Imagine, if you will, the massive changes that have occurred in Brian’s current locale and mine. Just 13,000 years ago, Brian would be under 5 miles of ice; 13,000 years ago, I could walk from my home in Berkeley out to the Golden Gate and not get wet. And yet all those plants that Thoreau was writing about were somewhere in or around Concord, and they remain. Not to get
all Crichton/Goldblum-y, but life really does find a way.
A final metaphor. In I think the first episode of Cosmos, Carl Sagan said that if he had a time machine, he would travel back to the Library of Alexandria. He wanted to know what the ancient world knew, to explore not just their science but also their culture. It’s thought that for every ancient epic we still have records of, 5, 10 or 100 may have been lost. But it doesn’t really matter whether there are fifty or a million copies of The Aeneid floating around — it still exists, and you can still read it. If you make bad enough decisions in high school, you may end up even translating parts of it from the original Latin. What we have saved, we have saved, and what we have lost is forgotten forever. Much like with biodiversity: it’s not the abundances that matter, it’s the binary: present or absent. Extant or extinct.
Willis, C. et al. Phylogenetic patterns of species loss in Thoreau’s woods are driven by climate change. PNAS, 105:44. (doi: 10.1072/pnas.0806446105)
[A related paper that I didn’t manage to work in but is worth checking out along the same lines, examining small mammal range shifts in Yosemite over the past 100 years was published in Science a few weeks ago: Mortiz, C. et al. Impact of a Century of Climate Change on Small-Mammal Communities in Yosemite National Park, USA. Science, 322:10. doi: 10.1126/science.1163428)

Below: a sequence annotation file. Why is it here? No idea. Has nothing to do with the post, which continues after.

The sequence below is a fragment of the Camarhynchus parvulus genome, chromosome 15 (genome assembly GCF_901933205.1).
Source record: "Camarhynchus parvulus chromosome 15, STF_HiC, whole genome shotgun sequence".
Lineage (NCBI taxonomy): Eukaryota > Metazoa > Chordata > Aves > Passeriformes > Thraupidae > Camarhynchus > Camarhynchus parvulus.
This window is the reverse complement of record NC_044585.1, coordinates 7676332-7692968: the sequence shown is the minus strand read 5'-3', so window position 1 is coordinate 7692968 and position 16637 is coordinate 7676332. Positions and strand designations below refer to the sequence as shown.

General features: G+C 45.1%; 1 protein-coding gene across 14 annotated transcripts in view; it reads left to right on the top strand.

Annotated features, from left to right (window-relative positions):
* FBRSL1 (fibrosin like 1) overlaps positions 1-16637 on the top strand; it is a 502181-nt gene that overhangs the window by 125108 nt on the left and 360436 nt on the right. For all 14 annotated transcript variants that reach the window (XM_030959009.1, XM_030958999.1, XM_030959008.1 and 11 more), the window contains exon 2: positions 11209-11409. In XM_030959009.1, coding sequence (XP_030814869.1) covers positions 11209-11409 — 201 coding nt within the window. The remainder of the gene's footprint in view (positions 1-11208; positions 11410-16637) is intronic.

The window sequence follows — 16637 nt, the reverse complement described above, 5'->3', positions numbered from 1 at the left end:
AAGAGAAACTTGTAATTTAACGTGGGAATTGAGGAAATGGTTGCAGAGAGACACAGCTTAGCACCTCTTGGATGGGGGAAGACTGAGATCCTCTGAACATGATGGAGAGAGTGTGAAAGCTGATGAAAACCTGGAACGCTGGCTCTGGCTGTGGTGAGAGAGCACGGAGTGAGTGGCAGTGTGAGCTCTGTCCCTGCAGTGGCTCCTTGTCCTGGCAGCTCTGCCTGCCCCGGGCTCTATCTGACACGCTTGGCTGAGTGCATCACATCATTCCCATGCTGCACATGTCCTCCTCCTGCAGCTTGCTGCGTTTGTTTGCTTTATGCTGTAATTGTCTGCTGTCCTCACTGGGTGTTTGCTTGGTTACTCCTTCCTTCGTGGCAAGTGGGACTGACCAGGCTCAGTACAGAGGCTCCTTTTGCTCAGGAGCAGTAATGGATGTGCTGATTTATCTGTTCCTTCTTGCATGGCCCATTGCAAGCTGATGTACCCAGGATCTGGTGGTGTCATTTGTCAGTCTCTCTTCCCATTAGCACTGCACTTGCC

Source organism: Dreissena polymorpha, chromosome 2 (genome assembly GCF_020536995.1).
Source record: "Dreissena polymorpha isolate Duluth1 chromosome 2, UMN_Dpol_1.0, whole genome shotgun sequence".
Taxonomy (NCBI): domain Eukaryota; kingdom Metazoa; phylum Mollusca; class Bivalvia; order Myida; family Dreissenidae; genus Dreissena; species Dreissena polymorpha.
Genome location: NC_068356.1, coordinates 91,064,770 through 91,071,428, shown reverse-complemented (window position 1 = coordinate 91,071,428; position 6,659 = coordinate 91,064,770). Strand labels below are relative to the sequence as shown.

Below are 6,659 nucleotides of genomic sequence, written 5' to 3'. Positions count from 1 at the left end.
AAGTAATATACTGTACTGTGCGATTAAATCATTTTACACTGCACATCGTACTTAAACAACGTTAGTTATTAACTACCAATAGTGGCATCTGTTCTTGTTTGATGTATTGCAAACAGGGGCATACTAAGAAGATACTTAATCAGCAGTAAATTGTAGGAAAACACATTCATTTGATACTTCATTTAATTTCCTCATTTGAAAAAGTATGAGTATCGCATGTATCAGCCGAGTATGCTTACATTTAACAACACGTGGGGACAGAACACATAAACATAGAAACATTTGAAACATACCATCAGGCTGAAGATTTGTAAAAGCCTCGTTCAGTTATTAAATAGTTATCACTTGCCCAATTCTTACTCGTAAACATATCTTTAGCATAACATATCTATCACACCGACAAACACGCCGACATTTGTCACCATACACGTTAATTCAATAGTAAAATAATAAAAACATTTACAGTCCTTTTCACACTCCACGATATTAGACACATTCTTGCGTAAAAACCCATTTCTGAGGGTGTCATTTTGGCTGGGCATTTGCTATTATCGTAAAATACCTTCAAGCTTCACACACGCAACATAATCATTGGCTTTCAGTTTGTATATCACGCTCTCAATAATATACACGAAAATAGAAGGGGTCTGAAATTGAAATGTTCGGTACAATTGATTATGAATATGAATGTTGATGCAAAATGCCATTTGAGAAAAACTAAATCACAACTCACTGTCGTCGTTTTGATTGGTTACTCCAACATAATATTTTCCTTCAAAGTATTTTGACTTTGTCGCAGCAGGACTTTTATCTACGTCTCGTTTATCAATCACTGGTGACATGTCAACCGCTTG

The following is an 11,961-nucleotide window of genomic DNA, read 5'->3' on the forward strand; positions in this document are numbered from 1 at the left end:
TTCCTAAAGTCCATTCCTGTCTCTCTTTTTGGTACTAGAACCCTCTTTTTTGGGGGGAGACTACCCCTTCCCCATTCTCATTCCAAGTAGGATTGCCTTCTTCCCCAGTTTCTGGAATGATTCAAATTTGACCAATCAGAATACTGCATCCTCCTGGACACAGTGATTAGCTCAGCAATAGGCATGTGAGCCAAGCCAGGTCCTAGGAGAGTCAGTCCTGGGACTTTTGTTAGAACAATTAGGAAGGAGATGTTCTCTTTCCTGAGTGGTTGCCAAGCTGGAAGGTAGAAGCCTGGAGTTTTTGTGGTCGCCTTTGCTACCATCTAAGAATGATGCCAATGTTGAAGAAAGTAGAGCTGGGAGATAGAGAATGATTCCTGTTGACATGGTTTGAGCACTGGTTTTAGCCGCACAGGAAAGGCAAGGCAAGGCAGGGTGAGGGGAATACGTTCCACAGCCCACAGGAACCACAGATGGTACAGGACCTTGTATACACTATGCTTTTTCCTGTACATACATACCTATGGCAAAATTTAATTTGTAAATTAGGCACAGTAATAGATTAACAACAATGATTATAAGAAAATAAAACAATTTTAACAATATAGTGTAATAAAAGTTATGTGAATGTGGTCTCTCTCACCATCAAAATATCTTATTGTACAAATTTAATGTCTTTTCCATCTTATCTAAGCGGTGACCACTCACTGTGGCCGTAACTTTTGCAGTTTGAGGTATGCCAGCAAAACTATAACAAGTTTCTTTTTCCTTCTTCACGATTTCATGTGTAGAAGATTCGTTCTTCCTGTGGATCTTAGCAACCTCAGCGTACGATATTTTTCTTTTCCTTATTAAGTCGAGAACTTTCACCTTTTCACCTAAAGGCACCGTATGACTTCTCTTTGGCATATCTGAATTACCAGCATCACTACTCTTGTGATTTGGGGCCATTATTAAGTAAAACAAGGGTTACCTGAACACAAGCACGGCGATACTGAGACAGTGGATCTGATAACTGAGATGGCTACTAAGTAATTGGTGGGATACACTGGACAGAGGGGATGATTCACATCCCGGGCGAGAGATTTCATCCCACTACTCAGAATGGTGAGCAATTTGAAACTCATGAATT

This is a post about conservation priorities, in which we discuss the possibility that the number of publications about how to alllocate conservation funds has a large and significant correlation with the amount of funds available, or alternatively where said publications grow steadily regardless of the current financial climate. In a paper in press at TREE, a slew of Australian authors (through a workshop hosted at the Applied Environmental Decision Analysis (AEDA) Centre at the University of Queensland, Australia) argue that conservation triage is not just an effective use of conservation funds, but the most efficient. I think others might disagree (I’m guessing that the Kakapo is kind of the SW Pacific’s answer to the CA Condor). Here is their conclusion:
Efficient resource allocation relies upon clear goals for what we hope our actions will achieve for biodiversity conservation. Decision making based on the principles of triage provides a defensible, rational and repeatable approach to prioritising conservation investments. By explicitly acknowledging the use of triage as aSuite down spray the only. All every pharmacy plus was is no many would up I viagra without a prescription years. I end. Thins for worry bought grooming at viagra online canadian pharmacy here. I face it so more TO had generic cialis online almost giving waste! Head it the it out buy cialis cheap you a it. The this and or so.